October is the American Biological Safety Association (ABSA) International’s Biosafety Month. Launched in 2013, this initiative was created to promote awareness of biosafety, biosecurity, and biorisk management as a profession and to help those who work with or around biohazards understand how biosafety precautions work to protect them, their colleagues, and the environment from biohazard risks.
Yale EHS is promoting International Biosafety Month electronically this year through this website, which will be updated anytime new innovative or pertinent information is identified through October 2024, when it will be updated with the new theme for next year’s version.
For more information, visit the ABSA International Biosafety and Biosecurity Month website.
See previous International Biosafety Month pages:
ABSA International Biosafety Month
Sponsored by the American Biological Safety Association (ABSA) International, October 2023 celebrates the 10th anniversary of the International Biosafety Month initiative. There was no specific theme this year, but institutions were reminded to focus on biosafety and biosecurity topics pertinent to their locations. This year, the Yale EHS Biosafety group is focusing on making sure that individuals working with biohazards and regulated biological materials have the core information they need for minimizing or preventing exposure and complying with the various associated regulations, standards, and guidelines.
This year our topics to focus on are:
- Principal Investigator and Laboratory Manager Help Page
- Laboratory Inspection Help Guides and Checklists
- Safe Sharps Guidance
- Grant Applications
- Biosecurity (A central focus of our 2022 International Biosafety and Biosecurity Month initiative)
Principal Investigator and Laboratory Manager Help Page
The information provided here should be very helpful for any new principal investigators or laboratory managers and also for any existing ones. It is intended to help in orienting you to your overall requirements as the responsible party for the research space assigned to you and your responsibilities for those performing research in your labs.
- Welcome Letter for New Principal Investigators
- Your EHS Safety Advisor
- Researcher Competency Verification
- Information for New Principal Investigators Webpage
- Recombinant/Synthetic Nucleic Acid Molucules Research Guidance
- Biohazard Risk Assessment Guidance
- Emergency Procedures
Welcome Letter for New Principal Investigators
This is a comprehensive document outlining all of the major responsibilities, registrations, trainings, and other requirements for laboratory research. View the Welcome Letter for New Principal Investigators.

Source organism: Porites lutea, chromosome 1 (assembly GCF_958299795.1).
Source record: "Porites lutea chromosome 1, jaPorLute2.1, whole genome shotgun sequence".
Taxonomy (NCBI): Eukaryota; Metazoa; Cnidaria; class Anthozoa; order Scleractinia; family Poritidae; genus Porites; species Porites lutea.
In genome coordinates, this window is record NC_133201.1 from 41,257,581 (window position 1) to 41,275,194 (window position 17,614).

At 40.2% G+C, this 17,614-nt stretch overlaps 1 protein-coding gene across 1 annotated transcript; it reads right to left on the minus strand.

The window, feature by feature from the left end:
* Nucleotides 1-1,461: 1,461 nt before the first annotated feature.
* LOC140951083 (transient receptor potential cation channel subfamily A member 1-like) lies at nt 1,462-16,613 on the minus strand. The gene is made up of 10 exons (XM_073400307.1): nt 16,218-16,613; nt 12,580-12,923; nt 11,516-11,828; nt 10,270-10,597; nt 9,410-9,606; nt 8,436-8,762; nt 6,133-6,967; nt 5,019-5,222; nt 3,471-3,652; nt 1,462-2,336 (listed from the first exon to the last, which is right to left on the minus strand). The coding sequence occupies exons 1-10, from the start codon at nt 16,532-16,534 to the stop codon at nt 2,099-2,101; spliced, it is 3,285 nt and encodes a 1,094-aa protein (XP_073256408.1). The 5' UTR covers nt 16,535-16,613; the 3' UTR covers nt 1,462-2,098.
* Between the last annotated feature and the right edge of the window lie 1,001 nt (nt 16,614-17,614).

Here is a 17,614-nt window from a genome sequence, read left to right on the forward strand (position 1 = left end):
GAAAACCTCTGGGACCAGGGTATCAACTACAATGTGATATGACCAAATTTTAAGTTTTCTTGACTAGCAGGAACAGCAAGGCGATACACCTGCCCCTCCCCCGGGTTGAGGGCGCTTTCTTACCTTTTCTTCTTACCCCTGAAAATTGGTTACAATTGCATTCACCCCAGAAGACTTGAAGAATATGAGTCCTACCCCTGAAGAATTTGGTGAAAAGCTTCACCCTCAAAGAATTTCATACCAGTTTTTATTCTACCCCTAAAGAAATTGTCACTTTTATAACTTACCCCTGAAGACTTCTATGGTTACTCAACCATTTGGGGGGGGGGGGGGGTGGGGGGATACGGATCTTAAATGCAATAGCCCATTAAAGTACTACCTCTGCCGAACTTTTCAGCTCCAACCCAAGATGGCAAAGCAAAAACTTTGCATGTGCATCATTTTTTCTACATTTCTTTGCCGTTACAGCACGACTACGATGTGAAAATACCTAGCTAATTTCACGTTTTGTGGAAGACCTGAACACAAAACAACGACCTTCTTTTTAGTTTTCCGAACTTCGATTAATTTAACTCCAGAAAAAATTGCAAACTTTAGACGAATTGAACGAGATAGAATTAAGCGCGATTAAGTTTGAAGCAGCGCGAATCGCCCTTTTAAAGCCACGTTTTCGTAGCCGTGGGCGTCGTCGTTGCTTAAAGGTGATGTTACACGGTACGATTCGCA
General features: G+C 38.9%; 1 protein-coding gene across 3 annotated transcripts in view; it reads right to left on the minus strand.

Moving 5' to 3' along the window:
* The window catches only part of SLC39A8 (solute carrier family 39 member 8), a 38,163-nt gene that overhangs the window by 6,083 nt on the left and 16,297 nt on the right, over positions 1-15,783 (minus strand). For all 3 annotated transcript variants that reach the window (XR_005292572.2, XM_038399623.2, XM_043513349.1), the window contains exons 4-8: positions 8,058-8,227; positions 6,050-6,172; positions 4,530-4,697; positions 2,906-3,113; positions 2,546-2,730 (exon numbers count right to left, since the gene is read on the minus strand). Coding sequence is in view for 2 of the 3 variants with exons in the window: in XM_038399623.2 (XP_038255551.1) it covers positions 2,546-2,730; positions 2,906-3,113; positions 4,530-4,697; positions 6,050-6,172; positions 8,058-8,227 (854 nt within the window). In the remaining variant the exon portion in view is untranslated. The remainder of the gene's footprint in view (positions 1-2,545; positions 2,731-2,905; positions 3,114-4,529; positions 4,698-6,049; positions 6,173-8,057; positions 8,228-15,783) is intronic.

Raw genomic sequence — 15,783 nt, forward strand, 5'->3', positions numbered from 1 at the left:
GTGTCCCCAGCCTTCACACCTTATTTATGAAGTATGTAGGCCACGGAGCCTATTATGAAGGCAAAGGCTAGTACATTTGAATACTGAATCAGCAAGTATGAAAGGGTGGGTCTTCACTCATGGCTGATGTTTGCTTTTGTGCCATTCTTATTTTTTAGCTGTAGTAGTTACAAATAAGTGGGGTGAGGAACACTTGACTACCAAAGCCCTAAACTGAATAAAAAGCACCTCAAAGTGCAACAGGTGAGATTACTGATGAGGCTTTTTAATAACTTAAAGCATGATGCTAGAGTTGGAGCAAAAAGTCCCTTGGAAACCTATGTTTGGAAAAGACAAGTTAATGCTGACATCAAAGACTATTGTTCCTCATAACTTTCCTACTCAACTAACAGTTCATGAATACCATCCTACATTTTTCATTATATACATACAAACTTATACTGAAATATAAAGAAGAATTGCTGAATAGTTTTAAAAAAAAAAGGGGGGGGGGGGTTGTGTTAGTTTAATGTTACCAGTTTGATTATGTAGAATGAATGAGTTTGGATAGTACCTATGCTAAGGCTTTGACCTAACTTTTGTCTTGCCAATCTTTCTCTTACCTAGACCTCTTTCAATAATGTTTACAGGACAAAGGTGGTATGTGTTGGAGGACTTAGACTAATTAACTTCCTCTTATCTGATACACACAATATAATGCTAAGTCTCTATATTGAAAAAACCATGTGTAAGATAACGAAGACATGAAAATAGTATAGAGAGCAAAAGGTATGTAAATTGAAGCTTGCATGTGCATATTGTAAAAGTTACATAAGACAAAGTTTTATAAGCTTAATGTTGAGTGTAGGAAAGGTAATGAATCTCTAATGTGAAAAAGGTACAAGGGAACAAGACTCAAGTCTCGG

Your EHS Safety Advisor
Yale EHS has designated a representative from our office to be the first point of contact for safety information for your laboratory. If you have not met your safety advisor (SA), you use the Find Your Safety Advisor search.
You can also call the Yale EHS Office at 203-785-3550 to get contact information for your SA.
Your EHS SA will perform the annual lab inspections for your lab areas and will hold at least one meeting per year with you, your lab manager or other lab representative to review all past, present, and future research to help ensure that you have all the appropriate registrations and approvals. Your SA will be involved in evaluating injuries and exposures and participate in any required follow-up needed. They also will be responsible for connecting you with other EHS subject matter experts whenever needed.
Researcher Competency Verification
A critical requirement for all principal investigators is ensuring that all of the researchers working in their laboratory are trained, have the ability to gain hands-on experience with the lab techniques, are aware of all of the hazards and risks of the materials handled in the lab, and have been trained on all emergency response protocols. Documentation of these requirements is even more imperative.
The Researcher Competence Verification Form has been created to help principal investigators document these important elements. You can use this form for all researchers in your laboratory.
We have also developed a Principal Investigator Responsibilities Checklist to help augment the competency verification form. Both documents can assist with ensuring the duties of the principal investigator have been achieved.
Information for New Principal Investigators Webpage
EHS’s webpage for New Principal Investigators and the additional links below provide details on how to comply with Yale University’s personal protective equipment policies, a major responsibility of principal investigators.
- Yale Biological Safety Manual (biosafety responsibilities for each principal investigator start on page 1-1)
- NIH Guidelines
- Information for Laboratory Principal Investigators
- Principal Investigator Orientation to Yale Biological Safety Manual
Recombinant/Synthetic Nucleic Acid Molucules Research Guidance
- RDNA Animal Experiments Covered Under the NIH Guidelines
- Recombinant DNA Experiments Registration and Approval Guidelines
- Research Involving Recombinant or Synthetic Nucleic Acid (R/SNA) Molecules
- Risk Groups and Biosafety Levels for Research Involving Recombinant and Synthetic Nucleic Acid (R/SNA) Molecules
- Table of Experiments Described in the NIH Guidelines by Section and Example
- Protocol Tracing for Institutional Biosafety Committee (IBC) Protocols*
*This document illustrates all of the steps that are involved from the initiation of a research project until it is approved, including any required follow up. Your EHS registration documents help you complete all of your requirements, but this document provides you with a broad spectrum overview of the life of a research protocol. Please contact your Safety Advisor if you have any questions regarding the protocol tracing pathway.